Now that students have a general sense of snowfall and snowpack, they will begin to think about how the local environment may affect snowfall and snowpack. The role these environmental factors play in snowfall and snowpack may drive the student research questions, therefore students must become aware of their local environment as a study site. The activity in this Unit is devoted to immersing the students in their local environment from the perspective of a researcher.
Weather and climate affect more than just air temperature. Different aspects of the environment do as well. And they all affect snowpack. The local conditions also feed back into the local weather and the local climate. It can be difficult to see the landscape as a set of conditions that influence snowpack, yet from the experience of most Maine students (waiting for the bus, hanging out during recess, or being active during the winter) there are differences. After a wintery thaw followed by a freeze there may be a crust on the snow in a field, but in the woods it may be that the whole snowpack has turned to mush with no crust. Those experiential ideas need to be called upon, as well as other environmental factors, to allow students to form their research questions.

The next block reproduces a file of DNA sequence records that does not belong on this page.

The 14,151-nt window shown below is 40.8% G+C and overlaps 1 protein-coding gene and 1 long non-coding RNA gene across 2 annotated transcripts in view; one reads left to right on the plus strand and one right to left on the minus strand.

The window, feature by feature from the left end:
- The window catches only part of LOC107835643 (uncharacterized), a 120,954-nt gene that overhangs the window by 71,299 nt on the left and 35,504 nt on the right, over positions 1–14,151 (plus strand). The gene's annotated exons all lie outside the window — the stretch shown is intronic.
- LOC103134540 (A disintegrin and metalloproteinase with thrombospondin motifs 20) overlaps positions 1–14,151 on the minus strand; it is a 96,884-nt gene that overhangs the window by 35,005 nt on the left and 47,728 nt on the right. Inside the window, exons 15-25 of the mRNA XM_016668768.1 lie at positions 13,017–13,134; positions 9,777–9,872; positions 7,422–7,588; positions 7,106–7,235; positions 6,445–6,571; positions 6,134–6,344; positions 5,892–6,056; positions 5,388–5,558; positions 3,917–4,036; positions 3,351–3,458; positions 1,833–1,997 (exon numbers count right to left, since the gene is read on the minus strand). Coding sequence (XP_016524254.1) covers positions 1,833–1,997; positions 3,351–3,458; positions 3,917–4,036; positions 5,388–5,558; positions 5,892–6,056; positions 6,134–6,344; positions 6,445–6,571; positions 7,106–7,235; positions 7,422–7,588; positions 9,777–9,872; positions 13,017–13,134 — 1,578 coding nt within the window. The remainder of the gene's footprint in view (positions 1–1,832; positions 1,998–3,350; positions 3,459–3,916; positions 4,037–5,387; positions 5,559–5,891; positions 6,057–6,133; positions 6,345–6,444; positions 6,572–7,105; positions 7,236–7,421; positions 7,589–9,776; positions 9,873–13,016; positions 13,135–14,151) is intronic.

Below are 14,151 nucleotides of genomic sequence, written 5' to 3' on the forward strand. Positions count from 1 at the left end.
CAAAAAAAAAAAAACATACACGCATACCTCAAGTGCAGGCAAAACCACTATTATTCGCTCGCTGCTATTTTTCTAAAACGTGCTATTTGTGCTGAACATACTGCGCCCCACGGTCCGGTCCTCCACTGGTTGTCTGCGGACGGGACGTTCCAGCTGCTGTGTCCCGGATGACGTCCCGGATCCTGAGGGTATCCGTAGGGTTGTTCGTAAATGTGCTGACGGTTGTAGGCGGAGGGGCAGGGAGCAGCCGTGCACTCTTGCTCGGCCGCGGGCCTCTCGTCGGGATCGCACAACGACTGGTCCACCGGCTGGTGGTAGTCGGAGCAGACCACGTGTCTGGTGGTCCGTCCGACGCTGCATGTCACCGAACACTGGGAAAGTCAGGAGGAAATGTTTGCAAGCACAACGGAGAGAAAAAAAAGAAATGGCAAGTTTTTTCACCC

Students understand that:
- There are landscape factors that influence snowfall and snowpack
- There are regional factors that influence snowfall and snowpack
- Snowpack changes through the winter
Activity 1: ‘Mapping your study area’ is a field reconnaissnace trip to map your school site as a field site.
Activity 2: ‘Defining questions’ involves sharing the field site with other project teams and proposing some potential research questions.